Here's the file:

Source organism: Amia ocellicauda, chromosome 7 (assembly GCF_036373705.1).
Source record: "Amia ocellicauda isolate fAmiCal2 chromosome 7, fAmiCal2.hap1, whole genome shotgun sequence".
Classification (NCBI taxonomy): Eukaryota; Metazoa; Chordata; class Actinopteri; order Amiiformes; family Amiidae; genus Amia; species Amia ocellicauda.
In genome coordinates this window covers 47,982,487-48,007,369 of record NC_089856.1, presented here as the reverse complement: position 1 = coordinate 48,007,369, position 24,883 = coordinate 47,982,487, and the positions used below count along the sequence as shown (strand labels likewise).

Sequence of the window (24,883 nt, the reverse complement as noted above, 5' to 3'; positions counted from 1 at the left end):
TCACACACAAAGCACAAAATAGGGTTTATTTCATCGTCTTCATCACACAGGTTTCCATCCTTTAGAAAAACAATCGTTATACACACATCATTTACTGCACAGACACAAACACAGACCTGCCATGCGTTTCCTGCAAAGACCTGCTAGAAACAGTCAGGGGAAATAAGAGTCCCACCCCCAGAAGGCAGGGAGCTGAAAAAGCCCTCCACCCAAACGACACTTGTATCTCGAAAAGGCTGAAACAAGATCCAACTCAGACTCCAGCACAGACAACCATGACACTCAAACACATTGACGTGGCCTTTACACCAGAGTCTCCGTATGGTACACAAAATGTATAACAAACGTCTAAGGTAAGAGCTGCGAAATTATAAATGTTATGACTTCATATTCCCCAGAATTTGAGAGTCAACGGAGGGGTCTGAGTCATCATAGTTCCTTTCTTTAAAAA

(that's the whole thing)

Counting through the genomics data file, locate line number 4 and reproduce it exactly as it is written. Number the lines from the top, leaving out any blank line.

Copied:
In genome coordinates this window covers 47,982,487-48,007,369 of record NC_089856.1, presented here as the reverse complement: position 1 = coordinate 48,007,369, position 24,883 = coordinate 47,982,487, and the positions used below count along the sequence as shown (strand labels likewise).